Giving and Receiving

a pear from the gift box I received

Our Christmas shopping, baking, entertaining and giving lists are shorter this year out of economic necessity. We’re still going to trim the tree—my project this week—but I’m also trimming some of my other “traditional” activities, like printing and mailing 50+ Christmas cards and baking and giving 30+ loaves of pulla, to conserve resources and focus the priority of our celebration close to home.

Downsizing seemed manageable until I received my first Christmas card and the reality of not sending my own greeting sunk into my heart. That’s a tough feeling for a natural nurturer who responds to needs by trying to fulfill them. But what do you do when the resources of time, money or opportunity to give are limited?

We all want to give, no matter what our circumstances, but someone also needs to receive. I’ve learned that the capacity to receive is also a gift, one that costs nothing but is sometimes just as expensive. From this new place, I offer my tips for both—those who are on the receiving end of the gifts, service and help and those who want to give, serve and help in a beneficial way.

To Those On the Receiving End

Allow others to give to you and serve you. A man at our church shared this advice from his father, “Service is not about the people being served; it’s about those who are giving the service. There will come a time when people need to serve you and you may not need it, but let them serve.”

Learn from the lesson in humility. Giving and receiving isn’t always reciprocal sharing with the same person at the same time, and this often puts the recipient in an uncomfortable, awkward and humble position. If you are the recipient, those feelings are real but they do not diminish who you are and your potential to thrive. They can, however, serve as a reminder of our real source of growth and development.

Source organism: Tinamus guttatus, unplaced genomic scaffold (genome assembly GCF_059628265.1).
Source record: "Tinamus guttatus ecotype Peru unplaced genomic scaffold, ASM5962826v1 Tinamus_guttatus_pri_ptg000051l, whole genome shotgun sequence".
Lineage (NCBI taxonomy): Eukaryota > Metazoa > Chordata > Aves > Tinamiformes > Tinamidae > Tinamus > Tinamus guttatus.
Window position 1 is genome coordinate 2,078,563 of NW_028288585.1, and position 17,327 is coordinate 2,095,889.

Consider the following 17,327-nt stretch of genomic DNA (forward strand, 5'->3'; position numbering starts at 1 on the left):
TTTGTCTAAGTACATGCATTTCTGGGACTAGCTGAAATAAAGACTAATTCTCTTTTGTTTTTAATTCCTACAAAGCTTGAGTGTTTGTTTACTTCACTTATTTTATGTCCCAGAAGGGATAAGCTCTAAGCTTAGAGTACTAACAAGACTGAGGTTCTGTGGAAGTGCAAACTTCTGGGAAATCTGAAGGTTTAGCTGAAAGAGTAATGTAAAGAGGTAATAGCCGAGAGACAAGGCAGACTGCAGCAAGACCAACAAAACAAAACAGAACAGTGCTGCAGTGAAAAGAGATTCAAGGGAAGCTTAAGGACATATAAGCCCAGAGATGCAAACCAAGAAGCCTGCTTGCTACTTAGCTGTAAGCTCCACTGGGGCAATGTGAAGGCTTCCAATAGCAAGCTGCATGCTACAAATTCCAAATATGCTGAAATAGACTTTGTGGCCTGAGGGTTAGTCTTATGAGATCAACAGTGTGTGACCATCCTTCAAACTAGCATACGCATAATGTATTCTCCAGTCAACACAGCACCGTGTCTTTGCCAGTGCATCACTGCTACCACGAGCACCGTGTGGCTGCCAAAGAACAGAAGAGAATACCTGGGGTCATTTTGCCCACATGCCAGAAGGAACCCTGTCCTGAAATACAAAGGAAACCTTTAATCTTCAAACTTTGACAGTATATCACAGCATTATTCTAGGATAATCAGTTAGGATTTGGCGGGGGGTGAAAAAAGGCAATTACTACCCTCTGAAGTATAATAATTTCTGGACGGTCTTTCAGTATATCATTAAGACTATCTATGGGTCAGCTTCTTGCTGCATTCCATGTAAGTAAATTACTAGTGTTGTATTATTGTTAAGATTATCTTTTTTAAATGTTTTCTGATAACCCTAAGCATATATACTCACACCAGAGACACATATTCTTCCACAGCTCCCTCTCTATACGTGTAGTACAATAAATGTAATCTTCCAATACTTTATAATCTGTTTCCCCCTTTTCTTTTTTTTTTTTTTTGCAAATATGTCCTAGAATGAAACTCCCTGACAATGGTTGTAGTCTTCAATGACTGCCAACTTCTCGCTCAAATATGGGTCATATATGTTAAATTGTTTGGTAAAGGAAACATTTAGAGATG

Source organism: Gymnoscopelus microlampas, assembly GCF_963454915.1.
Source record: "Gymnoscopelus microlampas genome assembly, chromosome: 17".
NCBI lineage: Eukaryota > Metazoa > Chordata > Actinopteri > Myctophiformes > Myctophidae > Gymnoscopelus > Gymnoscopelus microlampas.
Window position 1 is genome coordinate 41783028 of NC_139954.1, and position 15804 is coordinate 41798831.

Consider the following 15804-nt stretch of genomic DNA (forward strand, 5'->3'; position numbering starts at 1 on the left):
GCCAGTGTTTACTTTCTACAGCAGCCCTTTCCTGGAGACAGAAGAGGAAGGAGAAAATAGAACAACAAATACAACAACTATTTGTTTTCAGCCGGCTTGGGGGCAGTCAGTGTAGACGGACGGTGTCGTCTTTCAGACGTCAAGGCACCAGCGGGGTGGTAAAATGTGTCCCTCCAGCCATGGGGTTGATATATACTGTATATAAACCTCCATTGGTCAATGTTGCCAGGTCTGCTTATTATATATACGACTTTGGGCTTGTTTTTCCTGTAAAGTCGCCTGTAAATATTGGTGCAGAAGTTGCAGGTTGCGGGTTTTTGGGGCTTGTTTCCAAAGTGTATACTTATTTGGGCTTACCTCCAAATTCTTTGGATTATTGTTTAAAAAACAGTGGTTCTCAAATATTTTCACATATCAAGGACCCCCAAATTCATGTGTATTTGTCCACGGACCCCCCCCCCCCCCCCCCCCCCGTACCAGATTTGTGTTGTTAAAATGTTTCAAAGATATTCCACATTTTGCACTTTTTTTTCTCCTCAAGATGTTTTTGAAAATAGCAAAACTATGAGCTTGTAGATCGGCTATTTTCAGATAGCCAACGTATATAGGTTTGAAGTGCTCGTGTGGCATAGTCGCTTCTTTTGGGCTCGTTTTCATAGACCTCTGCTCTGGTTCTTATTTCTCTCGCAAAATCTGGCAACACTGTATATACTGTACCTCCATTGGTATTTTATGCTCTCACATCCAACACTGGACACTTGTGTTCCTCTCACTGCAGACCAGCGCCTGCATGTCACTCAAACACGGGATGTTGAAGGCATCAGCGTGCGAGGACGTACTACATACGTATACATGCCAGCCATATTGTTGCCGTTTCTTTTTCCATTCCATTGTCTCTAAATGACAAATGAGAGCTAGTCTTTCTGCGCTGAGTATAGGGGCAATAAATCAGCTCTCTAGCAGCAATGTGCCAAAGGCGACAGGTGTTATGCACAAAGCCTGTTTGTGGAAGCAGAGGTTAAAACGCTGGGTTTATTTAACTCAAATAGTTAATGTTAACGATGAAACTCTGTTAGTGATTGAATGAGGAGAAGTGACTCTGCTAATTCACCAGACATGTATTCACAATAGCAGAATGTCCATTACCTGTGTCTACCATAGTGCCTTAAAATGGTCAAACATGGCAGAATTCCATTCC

Give thanks and gratitude for all gifts offered, even those you cannot accept. Most givers have good intentions. They want to give to make us happy or they serve to be of help to us.  They may not always know how to help and may offer gifts that don’t meet our needs, but when we assume that gifts are given with good intentions, we can return sincere expression of thanks and gratitude.

To Those Who Desire to Give

Don’t be afraid to ask. In our desire to give surprise gifts, we may assume what a person needs or wants. While it is nice to think that we know others so well that we can size our gift to fit, our gift may have more benefit if we make general choices and then ask about the specifics so we can get it right.

Many of the best gifts are intangible. A listening ear, prayer and faith-filled friendship are hard to buy at the store and present to anyone, but when we give these seemingly passive gifts, we are giving a lot more than we think. And when you verbally express these gifts to the recipient, it allows both the giver and the receiver to open the conversation in a more genuine way.

Small gifts often count more than a windfall. My mother sent us home from Thanksgiving with a box of apples, oranges and pears. These small gifts didn’t take away my need to go to the grocery store when we got back from a weekend trip, but it postponed the need to go back the day we returned and filled a need I would have written on my shopping list.

In my experience true gifts of love and compassion don’t try to solve my problems but make them bearable. They give me hope that adds that extra lift to my life and makes it easier to get through another day knowing that I am loved.

2 Comments

  1. An Ordinary Mom
    Dec 4, 2009

    This post hits really close to home. Thanks for sharing your thoughts and tips. It is sometimes hard to be on the receiving end, especially when it seems like you have been there too long, but the Lord knows what is best for all of His children.

  2. Rebecca
    Dec 7, 2009

    What a beautiful post, especially for this time of year.

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